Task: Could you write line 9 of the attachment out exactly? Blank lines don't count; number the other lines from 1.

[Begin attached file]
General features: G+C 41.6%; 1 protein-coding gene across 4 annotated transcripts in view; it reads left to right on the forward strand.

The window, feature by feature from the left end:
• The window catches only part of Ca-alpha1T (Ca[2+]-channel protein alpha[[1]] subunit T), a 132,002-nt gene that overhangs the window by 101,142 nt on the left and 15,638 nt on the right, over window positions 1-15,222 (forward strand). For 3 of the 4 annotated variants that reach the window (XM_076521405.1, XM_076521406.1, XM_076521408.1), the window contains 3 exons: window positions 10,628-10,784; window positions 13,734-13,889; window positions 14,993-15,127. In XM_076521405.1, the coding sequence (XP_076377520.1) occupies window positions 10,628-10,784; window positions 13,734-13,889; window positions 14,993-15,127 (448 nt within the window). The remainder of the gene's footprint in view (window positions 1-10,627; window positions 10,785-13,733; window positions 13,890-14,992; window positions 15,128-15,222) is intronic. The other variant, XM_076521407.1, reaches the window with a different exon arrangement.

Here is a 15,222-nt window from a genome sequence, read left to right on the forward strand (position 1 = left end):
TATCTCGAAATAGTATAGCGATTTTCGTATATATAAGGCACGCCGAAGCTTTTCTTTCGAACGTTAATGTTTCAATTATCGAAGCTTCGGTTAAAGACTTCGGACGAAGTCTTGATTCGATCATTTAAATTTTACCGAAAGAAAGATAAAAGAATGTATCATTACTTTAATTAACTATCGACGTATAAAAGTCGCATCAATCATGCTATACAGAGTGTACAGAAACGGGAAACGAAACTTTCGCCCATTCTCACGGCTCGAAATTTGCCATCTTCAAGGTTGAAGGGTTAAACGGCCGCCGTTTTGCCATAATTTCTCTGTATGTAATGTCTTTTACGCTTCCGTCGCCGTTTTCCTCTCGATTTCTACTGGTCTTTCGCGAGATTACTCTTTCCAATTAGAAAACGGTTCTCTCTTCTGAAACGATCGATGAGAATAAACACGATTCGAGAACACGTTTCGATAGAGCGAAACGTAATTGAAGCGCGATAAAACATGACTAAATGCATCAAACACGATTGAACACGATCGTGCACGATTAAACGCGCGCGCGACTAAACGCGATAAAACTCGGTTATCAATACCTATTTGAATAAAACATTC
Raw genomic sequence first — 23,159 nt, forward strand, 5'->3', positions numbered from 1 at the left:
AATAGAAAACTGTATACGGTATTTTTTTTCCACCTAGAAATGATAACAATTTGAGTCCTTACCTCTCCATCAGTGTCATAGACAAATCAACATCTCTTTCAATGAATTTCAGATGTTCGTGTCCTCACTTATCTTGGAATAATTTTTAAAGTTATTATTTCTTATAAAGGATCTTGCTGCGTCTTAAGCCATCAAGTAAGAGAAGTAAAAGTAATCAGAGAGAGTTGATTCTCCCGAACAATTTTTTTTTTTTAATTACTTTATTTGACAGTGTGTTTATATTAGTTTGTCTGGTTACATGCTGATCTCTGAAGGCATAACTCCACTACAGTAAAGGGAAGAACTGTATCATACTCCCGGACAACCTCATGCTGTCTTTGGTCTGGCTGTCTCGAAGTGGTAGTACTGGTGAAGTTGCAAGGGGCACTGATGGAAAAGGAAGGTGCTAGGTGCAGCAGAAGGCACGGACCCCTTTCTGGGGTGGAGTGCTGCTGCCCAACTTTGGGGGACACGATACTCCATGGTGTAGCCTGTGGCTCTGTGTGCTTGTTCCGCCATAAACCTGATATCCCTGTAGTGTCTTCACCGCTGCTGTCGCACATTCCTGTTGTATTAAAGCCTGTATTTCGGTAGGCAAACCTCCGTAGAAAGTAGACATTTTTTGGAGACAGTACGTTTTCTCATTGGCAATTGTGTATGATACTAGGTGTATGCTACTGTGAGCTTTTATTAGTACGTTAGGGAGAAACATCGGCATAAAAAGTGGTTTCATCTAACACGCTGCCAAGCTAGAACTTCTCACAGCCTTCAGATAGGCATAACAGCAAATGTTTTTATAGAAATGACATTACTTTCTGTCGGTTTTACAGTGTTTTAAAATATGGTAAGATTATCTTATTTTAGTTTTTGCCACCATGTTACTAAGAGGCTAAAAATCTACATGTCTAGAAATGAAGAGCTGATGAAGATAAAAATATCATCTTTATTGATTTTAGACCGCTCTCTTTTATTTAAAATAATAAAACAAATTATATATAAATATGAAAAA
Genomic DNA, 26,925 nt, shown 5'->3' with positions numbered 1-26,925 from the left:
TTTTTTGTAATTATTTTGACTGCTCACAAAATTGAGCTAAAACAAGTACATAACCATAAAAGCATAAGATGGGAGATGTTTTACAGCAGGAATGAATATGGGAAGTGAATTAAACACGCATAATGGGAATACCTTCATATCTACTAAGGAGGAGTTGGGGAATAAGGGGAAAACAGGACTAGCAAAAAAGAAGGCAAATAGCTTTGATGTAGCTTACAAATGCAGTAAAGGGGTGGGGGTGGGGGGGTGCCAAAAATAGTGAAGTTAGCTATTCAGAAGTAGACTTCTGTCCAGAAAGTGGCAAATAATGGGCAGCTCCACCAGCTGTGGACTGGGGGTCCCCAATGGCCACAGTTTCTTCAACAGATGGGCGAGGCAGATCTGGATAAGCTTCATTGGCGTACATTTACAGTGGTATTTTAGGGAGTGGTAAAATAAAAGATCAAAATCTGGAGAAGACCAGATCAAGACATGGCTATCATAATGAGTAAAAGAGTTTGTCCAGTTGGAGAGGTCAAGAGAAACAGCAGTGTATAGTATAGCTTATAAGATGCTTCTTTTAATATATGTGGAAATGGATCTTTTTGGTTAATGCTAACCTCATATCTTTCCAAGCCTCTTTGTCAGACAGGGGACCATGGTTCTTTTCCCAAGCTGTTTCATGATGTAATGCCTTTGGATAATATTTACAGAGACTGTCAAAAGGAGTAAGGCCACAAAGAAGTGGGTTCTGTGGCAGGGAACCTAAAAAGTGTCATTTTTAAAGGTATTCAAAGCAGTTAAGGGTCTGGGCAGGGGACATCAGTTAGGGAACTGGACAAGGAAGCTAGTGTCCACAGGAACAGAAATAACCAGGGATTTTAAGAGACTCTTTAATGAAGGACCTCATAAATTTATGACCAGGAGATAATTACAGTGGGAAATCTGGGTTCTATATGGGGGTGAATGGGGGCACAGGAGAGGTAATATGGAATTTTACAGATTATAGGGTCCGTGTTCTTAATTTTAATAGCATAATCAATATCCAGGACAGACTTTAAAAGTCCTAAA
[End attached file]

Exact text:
TTTTTTGTAATTATTTTGACTGCTCACAAAATTGAGCTAAAACAAGTACATAACCATAAAAGCATAAGATGGGAGATGTTTTACAGCAGGAATGAATATGGGAAGTGAATTAAACACGCATAATGGGAATACCTTCATATCTACTAAGGAGGAGTTGGGGAATAAGGGGAAAACAGGACTAGCAAAAAAGAAGGCAAATAGCTTTGATGTAGCTTACAAATGCAGTAAAGGGGTGGGGGTGGGGGGGTGCCAAAAATAGTGAAGTTAGCTATTCAGAAGTAGACTTCTGTCCAGAAAGTGGCAAATAATGGGCAGCTCCACCAGCTGTGGACTGGGGGTCCCCAATGGCCACAGTTTCTTCAACAGATGGGCGAGGCAGATCTGGATAAGCTTCATTGGCGTACATTTACAGTGGTATTTTAGGGAGTGGTAAAATAAAAGATCAAAATCTGGAGAAGACCAGATCAAGACATGGCTATCATAATGAGTAAAAGAGTTTGTCCAGTTGGAGAGGTCAAGAGAAACAGCAGTGTATAGTATAGCTTATAAGATGCTTCTTTTAATATATGTGGAAATGGATCTTTTTGGTTAATGCTAACCTCATATCTTTCCAAGCCTCTTTGTCAGACAGGGGACCATGGTTCTTTTCCCAAGCTGTTTCATGATGTAATGCCTTTGGATAATATTTACAGAGACTGTCAAAAGGAGTAAGGCCACAAAGAAGTGGGTTCTGTGGCAGGGAACCTAAAAAGTGTCATTTTTAAAGGTATTCAAAGCAGTTAAGGGTCTGGGCAGGGGACATCAGTTAGGGAACTGGACAAGGAAGCTAGTGTCCACAGGAACAGAAATAACCAGGGATTTTAAGAGACTCTTTAATGAAGGACCTCATAAATTTATGACCAGGAGATAATTACAGTGGGAAATCTGGGTTCTATATGGGGGTGAATGGGGGCACAGGAGAGGTAATATGGAATTTTACAGATTATAGGGTCCGTGTTCTTAATTTTAATAGCATAATCAATATCCAGGACAGACTTTAAAAGTCCTAAA